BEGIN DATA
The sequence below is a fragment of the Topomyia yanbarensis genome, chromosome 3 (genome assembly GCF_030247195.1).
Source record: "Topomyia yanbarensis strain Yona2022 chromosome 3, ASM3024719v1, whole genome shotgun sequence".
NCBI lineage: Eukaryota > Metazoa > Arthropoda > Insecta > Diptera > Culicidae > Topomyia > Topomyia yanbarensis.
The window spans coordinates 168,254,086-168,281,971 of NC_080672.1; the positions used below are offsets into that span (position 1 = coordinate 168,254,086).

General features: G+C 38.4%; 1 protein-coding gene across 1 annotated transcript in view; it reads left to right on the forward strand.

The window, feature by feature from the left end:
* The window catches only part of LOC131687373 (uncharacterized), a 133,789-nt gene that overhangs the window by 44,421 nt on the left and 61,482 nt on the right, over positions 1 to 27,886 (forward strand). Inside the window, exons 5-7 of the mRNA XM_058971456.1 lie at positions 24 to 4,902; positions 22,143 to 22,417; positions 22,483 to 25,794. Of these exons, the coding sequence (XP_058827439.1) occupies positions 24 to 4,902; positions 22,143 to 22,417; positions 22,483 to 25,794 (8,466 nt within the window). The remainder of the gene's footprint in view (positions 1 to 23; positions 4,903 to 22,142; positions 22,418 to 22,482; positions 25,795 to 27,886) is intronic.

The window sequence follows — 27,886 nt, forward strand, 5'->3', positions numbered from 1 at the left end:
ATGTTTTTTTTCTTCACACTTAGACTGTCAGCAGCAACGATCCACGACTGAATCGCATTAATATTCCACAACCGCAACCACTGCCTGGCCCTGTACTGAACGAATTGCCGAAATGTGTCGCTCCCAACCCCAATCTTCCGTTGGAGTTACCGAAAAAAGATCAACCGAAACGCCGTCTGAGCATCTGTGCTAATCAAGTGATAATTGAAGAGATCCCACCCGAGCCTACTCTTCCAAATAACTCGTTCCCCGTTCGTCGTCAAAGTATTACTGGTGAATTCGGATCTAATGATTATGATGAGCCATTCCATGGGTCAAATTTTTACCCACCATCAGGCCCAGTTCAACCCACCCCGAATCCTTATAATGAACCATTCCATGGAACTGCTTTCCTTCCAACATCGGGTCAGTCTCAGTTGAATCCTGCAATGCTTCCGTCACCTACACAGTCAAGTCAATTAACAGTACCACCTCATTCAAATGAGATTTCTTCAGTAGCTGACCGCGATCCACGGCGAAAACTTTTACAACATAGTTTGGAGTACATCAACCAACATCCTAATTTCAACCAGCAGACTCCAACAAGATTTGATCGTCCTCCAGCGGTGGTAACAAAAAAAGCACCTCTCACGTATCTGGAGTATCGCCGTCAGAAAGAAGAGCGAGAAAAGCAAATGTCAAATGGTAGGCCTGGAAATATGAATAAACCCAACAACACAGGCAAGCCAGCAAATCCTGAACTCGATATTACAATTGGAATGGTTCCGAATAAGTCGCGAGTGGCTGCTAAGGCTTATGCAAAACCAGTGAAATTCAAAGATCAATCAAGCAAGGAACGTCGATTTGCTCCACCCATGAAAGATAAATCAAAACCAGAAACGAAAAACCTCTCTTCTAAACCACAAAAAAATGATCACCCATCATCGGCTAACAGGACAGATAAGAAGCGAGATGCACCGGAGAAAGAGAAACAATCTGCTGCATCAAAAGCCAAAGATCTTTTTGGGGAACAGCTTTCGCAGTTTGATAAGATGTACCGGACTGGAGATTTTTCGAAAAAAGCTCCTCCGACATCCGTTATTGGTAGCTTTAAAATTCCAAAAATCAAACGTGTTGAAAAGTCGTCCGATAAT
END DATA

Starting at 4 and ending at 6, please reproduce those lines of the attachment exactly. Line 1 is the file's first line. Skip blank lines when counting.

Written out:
The window spans coordinates 168,254,086-168,281,971 of NC_080672.1; the positions used below are offsets into that span (position 1 = coordinate 168,254,086).

General features: G+C 38.4%; 1 protein-coding gene across 1 annotated transcript in view; it reads left to right on the forward strand.

The window, feature by feature from the left end: